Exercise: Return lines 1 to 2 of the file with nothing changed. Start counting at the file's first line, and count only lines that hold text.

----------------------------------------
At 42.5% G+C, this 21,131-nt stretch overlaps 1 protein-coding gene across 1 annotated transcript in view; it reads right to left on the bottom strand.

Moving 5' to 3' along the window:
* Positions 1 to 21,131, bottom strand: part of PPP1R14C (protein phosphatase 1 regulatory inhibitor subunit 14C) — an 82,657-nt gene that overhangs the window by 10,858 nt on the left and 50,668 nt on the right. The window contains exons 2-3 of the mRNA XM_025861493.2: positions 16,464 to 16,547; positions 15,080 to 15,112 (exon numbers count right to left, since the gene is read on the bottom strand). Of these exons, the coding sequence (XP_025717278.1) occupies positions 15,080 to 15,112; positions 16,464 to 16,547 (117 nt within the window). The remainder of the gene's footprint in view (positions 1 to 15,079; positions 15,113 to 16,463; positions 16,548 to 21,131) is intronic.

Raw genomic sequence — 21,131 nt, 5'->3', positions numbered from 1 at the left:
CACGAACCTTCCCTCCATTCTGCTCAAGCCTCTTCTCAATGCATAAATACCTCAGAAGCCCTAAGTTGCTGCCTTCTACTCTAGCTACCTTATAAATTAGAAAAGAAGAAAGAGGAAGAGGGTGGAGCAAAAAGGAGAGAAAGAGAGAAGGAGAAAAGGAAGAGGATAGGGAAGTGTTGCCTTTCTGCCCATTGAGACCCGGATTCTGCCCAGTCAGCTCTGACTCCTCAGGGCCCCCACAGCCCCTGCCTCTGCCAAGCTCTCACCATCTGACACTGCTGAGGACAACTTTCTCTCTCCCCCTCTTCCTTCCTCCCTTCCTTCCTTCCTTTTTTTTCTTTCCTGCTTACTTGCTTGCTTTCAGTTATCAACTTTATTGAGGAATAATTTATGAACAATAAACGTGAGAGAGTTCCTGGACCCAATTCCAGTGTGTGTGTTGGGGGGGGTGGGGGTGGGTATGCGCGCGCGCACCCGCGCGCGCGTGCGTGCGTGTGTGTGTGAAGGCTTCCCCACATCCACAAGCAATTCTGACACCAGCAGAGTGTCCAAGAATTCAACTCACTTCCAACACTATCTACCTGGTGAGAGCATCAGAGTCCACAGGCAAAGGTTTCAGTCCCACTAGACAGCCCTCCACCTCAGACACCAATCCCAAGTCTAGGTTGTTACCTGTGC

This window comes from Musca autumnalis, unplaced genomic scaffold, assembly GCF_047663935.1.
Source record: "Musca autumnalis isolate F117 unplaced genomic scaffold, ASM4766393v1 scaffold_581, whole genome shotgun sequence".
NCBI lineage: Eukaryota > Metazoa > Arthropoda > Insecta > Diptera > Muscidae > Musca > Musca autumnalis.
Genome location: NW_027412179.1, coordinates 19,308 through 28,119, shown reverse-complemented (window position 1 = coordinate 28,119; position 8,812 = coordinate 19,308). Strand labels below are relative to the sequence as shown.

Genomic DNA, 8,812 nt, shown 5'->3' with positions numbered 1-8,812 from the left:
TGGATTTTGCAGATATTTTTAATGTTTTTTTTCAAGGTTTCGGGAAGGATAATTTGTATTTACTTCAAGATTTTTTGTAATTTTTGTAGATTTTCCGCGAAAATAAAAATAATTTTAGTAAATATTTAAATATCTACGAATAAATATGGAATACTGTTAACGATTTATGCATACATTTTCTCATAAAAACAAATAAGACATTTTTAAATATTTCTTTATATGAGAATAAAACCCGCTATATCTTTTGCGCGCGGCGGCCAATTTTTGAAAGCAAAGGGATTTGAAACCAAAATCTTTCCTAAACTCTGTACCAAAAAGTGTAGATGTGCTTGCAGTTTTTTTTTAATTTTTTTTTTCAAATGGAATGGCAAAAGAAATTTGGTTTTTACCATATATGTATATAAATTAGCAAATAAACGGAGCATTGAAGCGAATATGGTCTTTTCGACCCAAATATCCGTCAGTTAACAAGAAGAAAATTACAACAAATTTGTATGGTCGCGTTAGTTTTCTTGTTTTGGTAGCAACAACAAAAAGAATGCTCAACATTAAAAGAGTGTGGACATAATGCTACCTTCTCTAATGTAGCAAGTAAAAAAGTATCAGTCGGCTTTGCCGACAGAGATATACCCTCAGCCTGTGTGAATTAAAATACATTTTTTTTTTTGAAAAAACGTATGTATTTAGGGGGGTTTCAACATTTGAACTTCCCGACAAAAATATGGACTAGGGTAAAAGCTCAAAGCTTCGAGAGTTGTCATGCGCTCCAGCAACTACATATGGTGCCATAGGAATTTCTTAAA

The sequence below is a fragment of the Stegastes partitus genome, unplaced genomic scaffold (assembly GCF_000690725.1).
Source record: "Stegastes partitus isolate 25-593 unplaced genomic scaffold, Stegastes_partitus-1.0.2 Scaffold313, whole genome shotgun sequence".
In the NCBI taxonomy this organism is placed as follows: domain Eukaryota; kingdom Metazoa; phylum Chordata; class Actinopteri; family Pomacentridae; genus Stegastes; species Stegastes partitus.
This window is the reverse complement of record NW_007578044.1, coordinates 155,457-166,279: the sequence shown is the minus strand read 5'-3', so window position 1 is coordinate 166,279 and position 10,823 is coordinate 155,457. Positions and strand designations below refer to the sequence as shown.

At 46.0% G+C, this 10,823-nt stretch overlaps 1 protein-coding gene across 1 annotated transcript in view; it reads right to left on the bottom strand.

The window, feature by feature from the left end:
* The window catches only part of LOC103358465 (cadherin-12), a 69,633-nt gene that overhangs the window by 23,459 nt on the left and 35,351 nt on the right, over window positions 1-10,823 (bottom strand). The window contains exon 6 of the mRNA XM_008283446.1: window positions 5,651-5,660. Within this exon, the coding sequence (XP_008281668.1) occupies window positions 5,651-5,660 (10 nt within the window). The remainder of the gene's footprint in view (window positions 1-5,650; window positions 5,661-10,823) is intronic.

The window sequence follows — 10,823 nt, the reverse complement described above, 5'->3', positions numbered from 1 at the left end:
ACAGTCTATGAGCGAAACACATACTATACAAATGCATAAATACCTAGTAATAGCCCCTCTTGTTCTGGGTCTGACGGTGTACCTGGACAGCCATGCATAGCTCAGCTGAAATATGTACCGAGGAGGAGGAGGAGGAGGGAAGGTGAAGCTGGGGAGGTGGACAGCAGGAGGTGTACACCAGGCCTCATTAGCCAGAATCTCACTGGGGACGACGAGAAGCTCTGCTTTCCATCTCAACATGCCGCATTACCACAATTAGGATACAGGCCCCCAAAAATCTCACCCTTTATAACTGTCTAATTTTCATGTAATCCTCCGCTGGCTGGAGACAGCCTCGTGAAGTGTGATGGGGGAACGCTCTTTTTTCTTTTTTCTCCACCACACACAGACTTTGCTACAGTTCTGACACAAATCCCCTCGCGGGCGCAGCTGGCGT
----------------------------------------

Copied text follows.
At 42.5% G+C, this 21,131-nt stretch overlaps 1 protein-coding gene across 1 annotated transcript in view; it reads right to left on the bottom strand.

Moving 5' to 3' along the window: